- #1

Loren Booda

- 3,125

- 4

What is the measure of the sin(x) wave for x=0 to 2∏?

You are using an out of date browser. It may not display this or other websites correctly.

You should upgrade or use an alternative browser.

You should upgrade or use an alternative browser.

In summary, the measure of the sin(x) wave from x=0 to 2∏ is given by the integral \int^{2\pi}_0\sqrt{\cos(x)^2+1} dx. This is equivalent to the length of the graph of y= f(x) from x= a to x= b, which is represented by the integral \int_{x=a}^b \sqrt{1+ f'(x)^2}dx. However, this cannot be solved using elementary functions and requires methods such as numerical integration, Simpson's rule, or approximations.

- #1

Loren Booda

- 3,125

- 4

What is the measure of the sin(x) wave for x=0 to 2∏?

Mathematics news on Phys.org

- #2

disregardthat

Science Advisor

- 1,866

- 34

It's [tex]\int^{2\pi}_0\sqrt{\cos(x)^2+1} dx[/tex]

- #3

Loren Booda

- 3,125

- 4

That's what I got. Would one need a table of integrals to determine its numerical value?

- #4

HallsofIvy

Science Advisor

Homework Helper

- 42,988

- 975

The length of the graph of y= f(x), from x= a to x= b, is given by

[tex]\int_{x=a}^b \sqrt{1+ f'(x)^2}dx[/tex]

With y= f(x)= sin(x), f'(x)= cos(x) so that becomes

[tex]\int_{x=0}^{2\pi} \sqrt{1+ cos^2(x)}dx[/tex]

However, that looks to me like a version of an elliptical integral which cannot be done in terms of elementary functions.

Hey, no fair posting while I'm typing!

- #5

- 15,464

- 690

Yep. It's 4√2E(1/2), where E(x) is the complete elliptical integral of the second kind.HallsofIvy said:However, that looks to me like a version of an elliptical integral which cannot be done in terms of elementary functions.

- #6

mathwonk

Science Advisor

Homework Helper

- 11,774

- 2,041

this is no worse than finding the area under the curve from 0 to 1. i.e. both are approximations.(nobody knows what cos(1) is.)

When we say "determine the length of a curve," we are referring to finding the total distance along the curve from one point to another. This is commonly done in mathematics and physics to understand the shape and properties of a curve.

The length of a curve can be calculated using a mathematical method called integration. This involves breaking the curve into infinitesimally small segments and adding them together to find the total length. For the curve sin(x), we use a specific integration formula to determine its length.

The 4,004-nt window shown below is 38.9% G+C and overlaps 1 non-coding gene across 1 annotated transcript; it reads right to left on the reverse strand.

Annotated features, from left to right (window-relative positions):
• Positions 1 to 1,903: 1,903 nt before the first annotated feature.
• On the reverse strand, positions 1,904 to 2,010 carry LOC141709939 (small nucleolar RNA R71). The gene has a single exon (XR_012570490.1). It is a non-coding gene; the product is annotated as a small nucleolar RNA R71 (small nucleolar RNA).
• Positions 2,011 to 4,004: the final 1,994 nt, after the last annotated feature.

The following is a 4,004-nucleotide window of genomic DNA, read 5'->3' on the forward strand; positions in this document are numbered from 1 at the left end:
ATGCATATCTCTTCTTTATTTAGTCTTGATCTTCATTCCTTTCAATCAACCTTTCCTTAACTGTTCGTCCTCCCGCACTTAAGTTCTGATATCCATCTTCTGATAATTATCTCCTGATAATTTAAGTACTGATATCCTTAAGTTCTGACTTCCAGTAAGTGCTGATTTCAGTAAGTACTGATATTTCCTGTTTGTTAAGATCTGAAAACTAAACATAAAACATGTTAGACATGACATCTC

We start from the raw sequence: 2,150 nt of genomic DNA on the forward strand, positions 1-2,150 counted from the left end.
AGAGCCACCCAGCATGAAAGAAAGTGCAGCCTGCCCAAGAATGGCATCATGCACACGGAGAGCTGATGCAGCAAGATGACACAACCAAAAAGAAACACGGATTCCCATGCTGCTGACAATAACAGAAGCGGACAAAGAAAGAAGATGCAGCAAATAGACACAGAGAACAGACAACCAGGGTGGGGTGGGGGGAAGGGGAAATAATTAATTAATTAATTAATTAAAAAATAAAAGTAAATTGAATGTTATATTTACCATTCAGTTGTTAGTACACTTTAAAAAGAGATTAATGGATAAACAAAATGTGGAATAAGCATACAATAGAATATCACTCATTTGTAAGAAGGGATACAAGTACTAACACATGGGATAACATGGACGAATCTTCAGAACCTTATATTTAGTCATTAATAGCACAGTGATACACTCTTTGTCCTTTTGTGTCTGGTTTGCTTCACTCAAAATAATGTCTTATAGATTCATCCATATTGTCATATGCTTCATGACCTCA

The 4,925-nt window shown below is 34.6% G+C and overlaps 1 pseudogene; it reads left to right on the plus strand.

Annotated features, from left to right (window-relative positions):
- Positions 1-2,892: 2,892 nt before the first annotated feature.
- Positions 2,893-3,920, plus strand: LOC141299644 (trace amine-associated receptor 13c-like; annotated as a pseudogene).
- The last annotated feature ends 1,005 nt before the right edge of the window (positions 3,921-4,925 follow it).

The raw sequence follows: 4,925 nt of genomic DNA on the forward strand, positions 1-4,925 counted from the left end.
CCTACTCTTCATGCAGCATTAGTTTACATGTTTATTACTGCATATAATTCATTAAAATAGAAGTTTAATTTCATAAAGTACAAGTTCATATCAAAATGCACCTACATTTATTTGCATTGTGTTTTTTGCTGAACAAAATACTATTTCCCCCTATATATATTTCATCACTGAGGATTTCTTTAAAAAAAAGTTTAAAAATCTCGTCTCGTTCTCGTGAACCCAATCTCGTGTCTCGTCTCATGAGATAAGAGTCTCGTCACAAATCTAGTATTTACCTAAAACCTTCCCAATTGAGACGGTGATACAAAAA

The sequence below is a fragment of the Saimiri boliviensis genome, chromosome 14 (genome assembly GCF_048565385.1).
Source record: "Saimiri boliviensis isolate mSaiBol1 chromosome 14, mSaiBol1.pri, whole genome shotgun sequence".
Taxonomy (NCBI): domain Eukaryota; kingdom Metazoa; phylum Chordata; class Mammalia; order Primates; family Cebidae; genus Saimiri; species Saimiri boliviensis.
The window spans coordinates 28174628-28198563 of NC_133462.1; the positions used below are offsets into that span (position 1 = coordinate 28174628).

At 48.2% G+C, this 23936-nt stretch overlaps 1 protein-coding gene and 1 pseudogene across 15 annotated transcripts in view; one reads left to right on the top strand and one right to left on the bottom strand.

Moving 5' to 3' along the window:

The curve sin(x) is a simple and well-known function that follows a smooth, continuous path. This makes it an ideal example for calculating the length of a curve as it is easy to visualize and understand. Moreover, the integration formula for this curve is relatively straightforward, making it a good introductory example for students.

No, the length of a curve cannot be determined without using integration. This is because the concept of length is inherently linked to the concept of distance, which requires integration to be accurately calculated. However, there are some approximation methods that can be used to estimate the length of a curve without using integration.

The concept of determining the length of a curve is used in many fields, including engineering, physics, and computer graphics. For example, it is used to calculate the length of a path taken by a moving object, the shape of a rollercoaster track, or the trajectory of a projectile. In computer graphics, the length of a curve is used to create smooth and realistic animations.

- Replies
- 2

- Views
- 1K

- Replies
- 1

- Views
- 938

- Replies
- 1

- Views
- 867

- Replies
- 5

- Views
- 1K

- Replies
- 2

- Views
- 937

- Replies
- 11

- Views
- 1K

- Replies
- 2

- Views
- 1K

- Replies
- 3

- Views
- 1K

- Replies
- 1

- Views
- 872

- Replies
- 2

- Views
- 1K

Share: